Robi Rahman

Data Scientist @ Epoch
1208 karmaJoined Aug 2021Working (6-15 years)New York, NY, USA



Data scientist working on AI forecasting through Epoch and the Stanford AI Index. GWWC pledge member since 2017. Formerly social chair at Harvard Effective Altruism, facilitator for Arete Fellowship, and founder of the DC Slate Star Codex meetup.


Rather than farmers investing more profits from growing plants into animal farming, I think the main avenue of harm is that animal feed is an input to meat production, so if the supply of feed increases, production of meat would increase.

Under preference utilitarianism, it doesn't necessarily matter whether AIs are conscious.

I'm guessing preference utilitarians would typically say that only the preferences of conscious entities matter. I doubt any of them would care about satisfying an electron's "preference" to be near protons rather than ionized.

So you think your influence on future voting behavior is more impactful than your effect on the election you vote in?

Gina and I eventually decided that the data collection process was too time-consuming, and we stopped partway through.

Josh You and I wrote a python script that searches Google for a list of keywords, saves the text of the web pages in the search results, and shows them to GPT and asks it questions about them from a prompt. This would quickly automate the rest of your data collection if you have the pledge signers in a list already. Email me if you want a copy.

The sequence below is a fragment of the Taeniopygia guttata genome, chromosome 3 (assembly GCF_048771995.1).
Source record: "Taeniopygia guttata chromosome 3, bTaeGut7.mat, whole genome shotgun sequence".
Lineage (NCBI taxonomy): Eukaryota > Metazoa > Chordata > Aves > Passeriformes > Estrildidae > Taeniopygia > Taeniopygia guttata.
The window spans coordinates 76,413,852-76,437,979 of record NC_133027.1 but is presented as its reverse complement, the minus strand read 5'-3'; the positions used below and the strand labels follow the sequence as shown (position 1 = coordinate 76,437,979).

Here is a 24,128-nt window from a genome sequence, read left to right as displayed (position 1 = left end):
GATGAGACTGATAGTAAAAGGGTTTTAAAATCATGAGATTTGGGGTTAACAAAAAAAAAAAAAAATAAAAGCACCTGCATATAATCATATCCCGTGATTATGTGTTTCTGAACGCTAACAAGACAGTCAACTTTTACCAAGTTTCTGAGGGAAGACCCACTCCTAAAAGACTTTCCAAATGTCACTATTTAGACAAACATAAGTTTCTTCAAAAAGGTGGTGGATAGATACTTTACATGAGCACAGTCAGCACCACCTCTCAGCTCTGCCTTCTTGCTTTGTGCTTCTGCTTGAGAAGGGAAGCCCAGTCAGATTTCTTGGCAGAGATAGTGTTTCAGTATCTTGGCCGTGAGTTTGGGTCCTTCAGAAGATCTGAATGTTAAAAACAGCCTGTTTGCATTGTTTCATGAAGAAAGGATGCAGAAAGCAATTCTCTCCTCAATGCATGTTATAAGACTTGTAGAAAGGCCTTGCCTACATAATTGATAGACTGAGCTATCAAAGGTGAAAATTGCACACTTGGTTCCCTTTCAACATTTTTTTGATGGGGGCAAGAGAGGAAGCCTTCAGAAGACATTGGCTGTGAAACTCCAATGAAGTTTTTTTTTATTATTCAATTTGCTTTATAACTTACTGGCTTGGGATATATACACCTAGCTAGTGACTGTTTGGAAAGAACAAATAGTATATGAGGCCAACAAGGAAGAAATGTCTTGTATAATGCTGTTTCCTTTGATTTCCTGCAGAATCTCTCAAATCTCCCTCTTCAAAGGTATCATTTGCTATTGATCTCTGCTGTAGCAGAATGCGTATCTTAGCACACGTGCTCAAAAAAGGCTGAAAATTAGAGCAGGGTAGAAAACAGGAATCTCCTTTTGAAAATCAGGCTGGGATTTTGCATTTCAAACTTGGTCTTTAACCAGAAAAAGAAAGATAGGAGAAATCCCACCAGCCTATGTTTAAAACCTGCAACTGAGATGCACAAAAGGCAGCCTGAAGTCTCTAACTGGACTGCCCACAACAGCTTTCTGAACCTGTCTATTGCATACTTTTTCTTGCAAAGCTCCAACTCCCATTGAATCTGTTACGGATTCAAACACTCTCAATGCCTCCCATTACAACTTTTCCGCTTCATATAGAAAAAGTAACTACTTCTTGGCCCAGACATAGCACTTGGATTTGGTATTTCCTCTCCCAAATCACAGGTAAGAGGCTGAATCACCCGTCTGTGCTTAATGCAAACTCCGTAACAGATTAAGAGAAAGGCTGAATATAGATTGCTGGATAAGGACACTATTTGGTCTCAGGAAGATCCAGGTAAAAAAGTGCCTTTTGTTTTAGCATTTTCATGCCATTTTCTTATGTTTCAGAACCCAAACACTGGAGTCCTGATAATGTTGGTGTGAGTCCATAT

The social value of voting in elections is something where I've seen a lot of good arguments on both sides of an issue and it's unresolved with substantial implications for how I should behave. I would really love to see a debate between Holden Karnofsky, Eric Neyman, and Toby Ord against Chris Freiman and Jacob Falkovich.

Context for people who don't follow the authors:

"Why Swing-State Voting is not Effective Altruism" by Jason Brennan and Chris Freiman:

Eric Neyman on voting:

"Casting the Decisive Vote" by Toby Ord

"Vote Against" by Jacob Falkovich

I don't think this is empirically true. US speed limits are typically set lower than the safest driving speeds for the roads, so micromurders from speeding are often negative in areas without pedestrians.

I agree, however, isn't there still the danger that as scientific research is augmented by AI, nanotechnology will become more practical? The steelmanned case for nanotech x-risk would probably argue that various things that are intractable for us to do now, have no theoretical reasons why they couldn't be done if we were slightly better at other adjacent techniques.

they were trying to do was place two carbon atoms onto a carbon surface, and they failed, as they didn't have the means to reliably image diamond surfaces

Has this limitation been ameliorated by advancements in imaging? I used to work in materials science and don't anymore, but my understanding is that scientists have very recently refined needles to one-atom width at the point, which should improve the resolution of scanning tunneling microscopy. Someone correct me if I'm wrong.

a prosecutor showing smiling photos of a couple on vacation to argue that he couldn’t have possibly murdered her

I think you meant a defense attorney, not a prosecutor.

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